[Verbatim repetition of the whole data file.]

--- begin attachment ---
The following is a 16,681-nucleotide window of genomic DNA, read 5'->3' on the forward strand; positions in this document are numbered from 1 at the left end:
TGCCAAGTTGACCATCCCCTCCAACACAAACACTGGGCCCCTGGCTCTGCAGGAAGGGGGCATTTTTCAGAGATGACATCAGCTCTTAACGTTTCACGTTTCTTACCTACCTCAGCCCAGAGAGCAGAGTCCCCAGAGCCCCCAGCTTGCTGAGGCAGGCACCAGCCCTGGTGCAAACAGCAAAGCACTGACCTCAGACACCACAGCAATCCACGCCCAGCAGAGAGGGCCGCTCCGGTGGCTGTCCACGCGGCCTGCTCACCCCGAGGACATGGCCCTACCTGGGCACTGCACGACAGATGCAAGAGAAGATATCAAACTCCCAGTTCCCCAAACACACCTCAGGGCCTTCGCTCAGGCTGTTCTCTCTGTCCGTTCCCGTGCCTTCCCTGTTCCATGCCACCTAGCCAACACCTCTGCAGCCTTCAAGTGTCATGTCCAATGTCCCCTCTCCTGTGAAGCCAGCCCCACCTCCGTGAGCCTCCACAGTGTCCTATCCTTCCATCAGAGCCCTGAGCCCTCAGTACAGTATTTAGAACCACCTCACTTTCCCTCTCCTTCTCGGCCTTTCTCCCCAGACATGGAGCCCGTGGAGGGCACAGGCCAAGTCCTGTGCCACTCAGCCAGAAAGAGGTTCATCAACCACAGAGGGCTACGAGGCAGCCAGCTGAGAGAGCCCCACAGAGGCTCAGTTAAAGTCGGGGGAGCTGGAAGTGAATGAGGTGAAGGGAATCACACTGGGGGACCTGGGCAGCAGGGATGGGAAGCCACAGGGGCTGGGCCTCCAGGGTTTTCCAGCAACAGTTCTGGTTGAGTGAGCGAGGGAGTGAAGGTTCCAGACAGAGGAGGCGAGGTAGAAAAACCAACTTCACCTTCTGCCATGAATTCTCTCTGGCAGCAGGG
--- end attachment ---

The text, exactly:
The following is a 16,681-nucleotide window of genomic DNA, read 5'->3' on the forward strand; positions in this document are numbered from 1 at the left end:
TGCCAAGTTGACCATCCCCTCCAACACAAACACTGGGCCCCTGGCTCTGCAGGAAGGGGGCATTTTTCAGAGATGACATCAGCTCTTAACGTTTCACGTTTCTTACCTACCTCAGCCCAGAGAGCAGAGTCCCCAGAGCCCCCAGCTTGCTGAGGCAGGCACCAGCCCTGGTGCAAACAGCAAAGCACTGACCTCAGACACCACAGCAATCCACGCCCAGCAGAGAGGGCCGCTCCGGTGGCTGTCCACGCGGCCTGCTCACCCCGAGGACATGGCCCTACCTGGGCACTGCACGACAGATGCAAGAGAAGATATCAAACTCCCAGTTCCCCAAACACACCTCAGGGCCTTCGCTCAGGCTGTTCTCTCTGTCCGTTCCCGTGCCTTCCCTGTTCCATGCCACCTAGCCAACACCTCTGCAGCCTTCAAGTGTCATGTCCAATGTCCCCTCTCCTGTGAAGCCAGCCCCACCTCCGTGAGCCTCCACAGTGTCCTATCCTTCCATCAGAGCCCTGAGCCCTCAGTACAGTATTTAGAACCACCTCACTTTCCCTCTCCTTCTCGGCCTTTCTCCCCAGACATGGAGCCCGTGGAGGGCACAGGCCAAGTCCTGTGCCACTCAGCCAGAAAGAGGTTCATCAACCACAGAGGGCTACGAGGCAGCCAGCTGAGAGAGCCCCACAGAGGCTCAGTTAAAGTCGGGGGAGCTGGAAGTGAATGAGGTGAAGGGAATCACACTGGGGGACCTGGGCAGCAGGGATGGGAAGCCACAGGGGCTGGGCCTCCAGGGTTTTCCAGCAACAGTTCTGGTTGAGTGAGCGAGGGAGTGAAGGTTCCAGACAGAGGAGGCGAGGTAGAAAAACCAACTTCACCTTCTGCCATGAATTCTCTCTGGCAGCAGGG